[Marxism] Stand Clear of the Closing Doors; A World Not Ours | Louis Proyect: The Unrepentant Marxist

Louis Proyect lnp3 at panix.com
Thu May 22 17:13:02 MDT 2014


On 5/22/14 7:03 PM, DW wrote:
>
> HD Trailer of the film. Watch this yesterday and was enthralled:
>
> http://trailers.apple.com/trailers/independent/standclearoftheclosingdoors/

I think that Stephen Holden of the NY Times got this right. New Yorkers 
should not miss this one or the Palestinian documentary:

A Boy Lost in the Underworld
‘Stand Clear of the Closing Doors,’ a Subway Odyssey
NYT Critics' Pick

By STEPHEN HOLDEN

“Stand Clear of the Closing Doors,” a small miracle of a film, captures 
the grass-roots swirl of New York City with an extraordinary sensory 
attuning to urban life. Set largely inside the city’s subway system, it 
observes the world through the eyes of Ricky (Jesus Sanchez-Velez), a 
bright but easily distracted 13-year-old boy with midrange autism who 
gets lost underground. Mr. Sanchez-Velez, the untrained actor who plays 
him, has Asperger’s syndrome and is a hauntingly plaintive screen presence.

Entranced by a dragon decal on a stranger’s jacket, Ricky follows him 
into the subway at Rockaway Beach, Queens, where he lives with his 
mother, Mariana (Andrea Suarez Paz), and 15-year-old sister, Carla (Azul 
Zorrilla). His father, Ricardo Sr., who is working upstate when Ricky 
disappears, is rarely at home but shows up late in the movie to help 
look for him.

Mariana is an illegal Mexican immigrant who works as a part-time 
housekeeper. Ricky wanders off and disappears when Carla neglects her 
daily task of walking him home from school, to go shopping. Mariana is 
furious. Even in ordinary times, Ricky is a handful for whom school 
officials lack the resources to devote the attention he requires.

As the movie jumps back and forth between mother and son, Mariana 
becomes increasingly panicked, while Ricky gradually crumples into 
himself, growing hungrier, his only sustenance a bag of potato chips he 
buys with his last four quarters and a banana given to him by a homeless 
man. He also becomes dirtier. After a futile search for an unlocked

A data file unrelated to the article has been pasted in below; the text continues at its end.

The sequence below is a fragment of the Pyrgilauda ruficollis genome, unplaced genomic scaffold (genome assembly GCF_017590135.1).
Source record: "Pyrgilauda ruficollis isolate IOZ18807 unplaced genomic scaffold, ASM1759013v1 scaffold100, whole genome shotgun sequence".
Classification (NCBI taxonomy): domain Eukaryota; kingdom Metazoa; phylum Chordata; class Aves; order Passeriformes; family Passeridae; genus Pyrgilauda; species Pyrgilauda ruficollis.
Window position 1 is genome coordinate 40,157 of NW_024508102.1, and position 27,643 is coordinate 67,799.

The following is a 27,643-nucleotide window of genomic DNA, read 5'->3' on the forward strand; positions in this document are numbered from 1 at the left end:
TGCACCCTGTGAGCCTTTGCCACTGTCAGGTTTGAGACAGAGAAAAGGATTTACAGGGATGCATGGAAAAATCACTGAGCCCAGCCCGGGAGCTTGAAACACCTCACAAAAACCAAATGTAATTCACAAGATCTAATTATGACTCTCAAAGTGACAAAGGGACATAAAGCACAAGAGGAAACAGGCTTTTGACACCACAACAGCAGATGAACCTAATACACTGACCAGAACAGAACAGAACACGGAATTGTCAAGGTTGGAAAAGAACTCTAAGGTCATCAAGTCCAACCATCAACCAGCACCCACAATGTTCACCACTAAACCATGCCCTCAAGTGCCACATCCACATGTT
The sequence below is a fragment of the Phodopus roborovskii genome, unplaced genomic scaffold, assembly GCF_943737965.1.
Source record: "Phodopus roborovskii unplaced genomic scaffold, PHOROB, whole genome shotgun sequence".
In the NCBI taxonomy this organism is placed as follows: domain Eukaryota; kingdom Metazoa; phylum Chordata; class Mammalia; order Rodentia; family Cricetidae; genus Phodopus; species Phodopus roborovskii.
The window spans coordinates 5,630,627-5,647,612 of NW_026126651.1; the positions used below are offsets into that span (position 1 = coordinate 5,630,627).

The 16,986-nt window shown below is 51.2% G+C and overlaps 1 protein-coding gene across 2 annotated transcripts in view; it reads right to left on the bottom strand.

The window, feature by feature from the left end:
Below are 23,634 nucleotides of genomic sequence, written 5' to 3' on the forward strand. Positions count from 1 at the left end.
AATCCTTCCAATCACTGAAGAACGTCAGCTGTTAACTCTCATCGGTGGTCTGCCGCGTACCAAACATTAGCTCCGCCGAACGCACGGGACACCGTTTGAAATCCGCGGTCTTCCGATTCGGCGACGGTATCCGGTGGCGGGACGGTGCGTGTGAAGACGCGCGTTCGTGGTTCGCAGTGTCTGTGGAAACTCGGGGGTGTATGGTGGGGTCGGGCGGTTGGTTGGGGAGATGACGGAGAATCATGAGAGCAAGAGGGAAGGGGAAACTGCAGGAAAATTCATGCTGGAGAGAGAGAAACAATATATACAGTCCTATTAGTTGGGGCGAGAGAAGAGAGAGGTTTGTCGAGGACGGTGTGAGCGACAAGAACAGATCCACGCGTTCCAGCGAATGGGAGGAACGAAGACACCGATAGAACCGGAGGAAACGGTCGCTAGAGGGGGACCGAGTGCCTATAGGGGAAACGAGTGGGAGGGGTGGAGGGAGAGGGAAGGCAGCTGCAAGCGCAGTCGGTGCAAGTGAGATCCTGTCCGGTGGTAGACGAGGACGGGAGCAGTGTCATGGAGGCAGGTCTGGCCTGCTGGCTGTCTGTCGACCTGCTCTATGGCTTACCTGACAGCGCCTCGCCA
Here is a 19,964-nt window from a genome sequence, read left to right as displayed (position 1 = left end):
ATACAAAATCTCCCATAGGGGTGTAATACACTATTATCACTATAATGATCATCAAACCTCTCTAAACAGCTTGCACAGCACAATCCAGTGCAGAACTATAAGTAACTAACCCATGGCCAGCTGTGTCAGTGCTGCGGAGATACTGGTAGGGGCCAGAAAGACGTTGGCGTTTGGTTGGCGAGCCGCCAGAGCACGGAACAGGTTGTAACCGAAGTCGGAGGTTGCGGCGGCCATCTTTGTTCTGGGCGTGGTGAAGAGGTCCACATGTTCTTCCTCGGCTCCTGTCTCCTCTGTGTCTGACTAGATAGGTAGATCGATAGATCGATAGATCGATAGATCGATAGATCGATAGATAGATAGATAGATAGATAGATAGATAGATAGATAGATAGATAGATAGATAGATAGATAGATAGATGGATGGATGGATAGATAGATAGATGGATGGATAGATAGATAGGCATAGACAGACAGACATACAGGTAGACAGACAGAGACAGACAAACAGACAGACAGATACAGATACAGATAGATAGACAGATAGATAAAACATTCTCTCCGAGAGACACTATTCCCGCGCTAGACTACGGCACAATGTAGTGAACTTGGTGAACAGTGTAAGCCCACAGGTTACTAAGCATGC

bathroom, he urinates in his seat, and other passengers comment and 
begin to avoid him. It isn’t clear how many days and nights he remains 
adrift.

Throughout the movie, you are forcefully reminded that time spent on the 
subway may be the ultimate New York grounding experience. You feel the 
city’s collective pulse as the entire spectrum of humanity pours around 
you. The movie captures the complicated mixture of loneliness, 
exhilaration, fear and curiosity of subway travel, which even in the 
quietest of times can be a hallucinatory experience that seeps deep into 
your consciousness.

Directed by Sam Fleischner from a screenplay by Rose Lichter-Marck and 
Micah Bloomberg, the film has such an infallible ear for subway sounds, 
riders’ remarks and panhandlers’ spiels that it is next to impossible to 
distinguish overheard conversations by nonactors from scripted dialogue. 
It also finds an intense, gritty beauty in the patterns of tiles and 
pipes that Ricky studies fixedly as he rides from one end of the system 
to the other and back, stopping more than once at Times Square.

Ricky is an uncommonly imaginative artist with an entire notebook of 
drawings depicting dragons like the one on the stranger’s jacket. A more 
ethereal beauty is glimpsed in the subway lights and in reflections on 
car windows as the trains swoosh by one another. Now and then, the film 
pauses to study a colored image as though gazing through half-closed eyes.

“Stand Clear of the Closing Doors” sharply distinguishes Ricky’s 
dreaminess with Mariana’s hard-edge desperation. The emergency forces 
Mariana out of her shell, and she befriends Carmen (Marsha Stephanie 
Blake), a saleswoman from a shoe store Ricky frequents who accompanies 
Mariana to a police station and helps her distribute fliers.

The movie was three-quarters of the way toward completion when Hurricane 
Sandy hammered the Rockaways. Mr. Fleischner’s home was destroyed, and 
the subway closed for over a week. He had to rethink the ending.

“Stand Clear of the Closing Doors” is all the more impressive for not 
overreacting to the catastrophe and making it the main event. It stays 
with its characters to a wonderfully witty and understated ending.







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